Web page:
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Nonprofit seeks funding for Lincoln cemetery statue

This is smaller model 6-foot-4 Lincoln statue thcemetery supporters want place Abraham Lincoln National Cemetery Elwood.  |  Susan

This is a smaller model of the 6-foot-4 Lincoln statue that cemetery supporters want to place at the Abraham Lincoln National Cemetery in Elwood. | Susan DeMar Lafferty/Sun-Times Media

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Updated: July 9, 2014 6:09AM



Abraham Lincoln was not only the president who founded the national cemetery system through an Act of Congress in 1862, but also has a national cemetery named after him in his home state, in Elwood.

It seems fitting that he also should be the first president to be honored with a statue in a national cemetery, which is what the Abraham Lincoln National Cemetery Support Committee set out to do.

A 6-foot-4, life-size figure of Lincoln is waiting to be cast into bronze and placed at ground level at the new south entrance to the Memorial Walk behind the assembly area near the main flagpole at the cemetery.

Grassroots efforts to finance the project have fallen short of the goal of $110,000.

To date, $44,000 has been raised, according to Peotone Mayor Rich Duran, coordinator of the committee’s Lincoln Statue Project.

Duran recently appealed to the Will County Board’s finance committee, seeking $50,000 to help complete the project, but the committee made no promises.

“How can you be against it? It’s Lincoln,” said board member Jackie Traynere, D-Bolingbrook, who also questioned whether county funds were available.

The Lincoln statue would be placed on a concrete patio, with a limestone bench that would bear the emblems of all five military branches. Carved across the bottom of the bench is a phrase from his second inaugural address: “to care for him who shall have borne the battle and for his widow and his orphan.”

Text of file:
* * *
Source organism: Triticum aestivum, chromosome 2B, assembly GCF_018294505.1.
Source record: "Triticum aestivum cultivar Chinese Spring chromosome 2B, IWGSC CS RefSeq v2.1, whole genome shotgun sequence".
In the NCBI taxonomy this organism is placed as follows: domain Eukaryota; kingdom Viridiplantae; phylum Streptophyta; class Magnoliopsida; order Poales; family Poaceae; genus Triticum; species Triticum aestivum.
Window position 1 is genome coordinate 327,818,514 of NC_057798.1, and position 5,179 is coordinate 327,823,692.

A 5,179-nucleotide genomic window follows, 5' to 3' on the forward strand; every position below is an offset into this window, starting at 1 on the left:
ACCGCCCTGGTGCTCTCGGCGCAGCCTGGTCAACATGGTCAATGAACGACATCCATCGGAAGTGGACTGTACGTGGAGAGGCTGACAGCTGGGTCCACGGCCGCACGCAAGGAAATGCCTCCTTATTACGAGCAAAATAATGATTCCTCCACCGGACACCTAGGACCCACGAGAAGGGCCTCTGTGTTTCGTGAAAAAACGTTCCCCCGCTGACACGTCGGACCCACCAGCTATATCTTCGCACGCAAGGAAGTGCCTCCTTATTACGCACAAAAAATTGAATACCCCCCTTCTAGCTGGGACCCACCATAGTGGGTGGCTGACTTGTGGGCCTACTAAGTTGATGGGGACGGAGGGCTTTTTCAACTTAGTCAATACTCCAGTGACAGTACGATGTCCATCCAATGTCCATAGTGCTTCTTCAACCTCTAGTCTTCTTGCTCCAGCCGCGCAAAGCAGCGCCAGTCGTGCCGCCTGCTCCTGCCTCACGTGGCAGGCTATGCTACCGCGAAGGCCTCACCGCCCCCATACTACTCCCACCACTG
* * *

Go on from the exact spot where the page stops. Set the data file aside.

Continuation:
Bronze plaques at opposite ends of the bench will explain Lincoln’s role in the national cemetery system, and feature the last paragraph of that inaugural address, delivered just a month before his assassination.

“It will be an educational piece for all who come to the cemetery,” Duran said.

Funds raised over the past six years primarily have come from veterans organizations, townships and private sources, he said, but many veterans groups also are struggling financially.

Stephanie Silkey, of Wilmington, raised $6,000 during her tenure as president of the Illinois State Society of Children of the American Revolution, by making and selling badges to veterans, Duran said.

He would like to complete the project this year and suggested that the county board could use funds from the Will County landfill which, like Lincoln Cemetery, is located on the former Joliet Arsenal property.

“It’s a great idea,” said finance committee chairman Steve Wilhelmi, D-Joliet, adding that money cannot be taken from this year’s budget but that it could be considered next year.

Committee member Chuck Maher, R-Naperville, suggested that since this is the second-largest national cemetery, that the support committee reach out beyond Will County and Illinois and seek funds on a national level.

Since its inception in 1999, the nonprofit cemetery support committee has raised more than $192,000 to enhance the cemetery and its services. It has provided funds for the bell tower and carillon, honor guard uniforms, landscaping, benches and a bronze bust of Lincoln.

For more information or to make a donation, visit alncemeterysupport.org.



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